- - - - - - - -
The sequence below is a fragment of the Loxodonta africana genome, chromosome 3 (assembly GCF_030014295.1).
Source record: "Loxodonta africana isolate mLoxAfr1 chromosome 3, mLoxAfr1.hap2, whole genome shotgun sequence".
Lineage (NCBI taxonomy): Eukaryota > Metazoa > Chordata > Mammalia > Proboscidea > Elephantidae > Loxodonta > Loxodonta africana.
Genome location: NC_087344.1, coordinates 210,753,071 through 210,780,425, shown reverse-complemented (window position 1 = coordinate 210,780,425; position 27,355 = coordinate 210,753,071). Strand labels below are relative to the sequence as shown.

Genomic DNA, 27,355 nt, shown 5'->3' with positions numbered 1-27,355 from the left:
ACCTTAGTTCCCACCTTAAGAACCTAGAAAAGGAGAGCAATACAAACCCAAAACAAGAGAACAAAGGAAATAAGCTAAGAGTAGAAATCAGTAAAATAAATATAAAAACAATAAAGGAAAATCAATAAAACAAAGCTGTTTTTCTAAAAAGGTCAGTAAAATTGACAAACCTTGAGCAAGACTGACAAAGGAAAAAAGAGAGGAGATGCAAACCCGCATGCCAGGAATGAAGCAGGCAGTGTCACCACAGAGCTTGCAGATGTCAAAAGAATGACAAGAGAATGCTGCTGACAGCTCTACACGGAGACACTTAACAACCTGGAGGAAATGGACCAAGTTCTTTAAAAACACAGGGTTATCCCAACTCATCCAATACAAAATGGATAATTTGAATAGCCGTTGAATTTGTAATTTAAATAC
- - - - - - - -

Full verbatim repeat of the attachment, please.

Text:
The sequence below is a fragment of the Loxodonta africana genome, chromosome 3 (assembly GCF_030014295.1).
Source record: "Loxodonta africana isolate mLoxAfr1 chromosome 3, mLoxAfr1.hap2, whole genome shotgun sequence".
Lineage (NCBI taxonomy): Eukaryota > Metazoa > Chordata > Mammalia > Proboscidea > Elephantidae > Loxodonta > Loxodonta africana.
Genome location: NC_087344.1, coordinates 210,753,071 through 210,780,425, shown reverse-complemented (window position 1 = coordinate 210,780,425; position 27,355 = coordinate 210,753,071). Strand labels below are relative to the sequence as shown.

Genomic DNA, 27,355 nt, shown 5'->3' with positions numbered 1-27,355 from the left:
ACCTTAGTTCCCACCTTAAGAACCTAGAAAAGGAGAGCAATACAAACCCAAAACAAGAGAACAAAGGAAATAAGCTAAGAGTAGAAATCAGTAAAATAAATATAAAAACAATAAAGGAAAATCAATAAAACAAAGCTGTTTTTCTAAAAAGGTCAGTAAAATTGACAAACCTTGAGCAAGACTGACAAAGGAAAAAAGAGAGGAGATGCAAACCCGCATGCCAGGAATGAAGCAGGCAGTGTCACCACAGAGCTTGCAGATGTCAAAAGAATGACAAGAGAATGCTGCTGACAGCTCTACACGGAGACACTTAACAACCTGGAGGAAATGGACCAAGTTCTTTAAAAACACAGGGTTATCCCAACTCATCCAATACAAAATGGATAATTTGAATAGCCGTTGAATTTGTAATTTAAATAC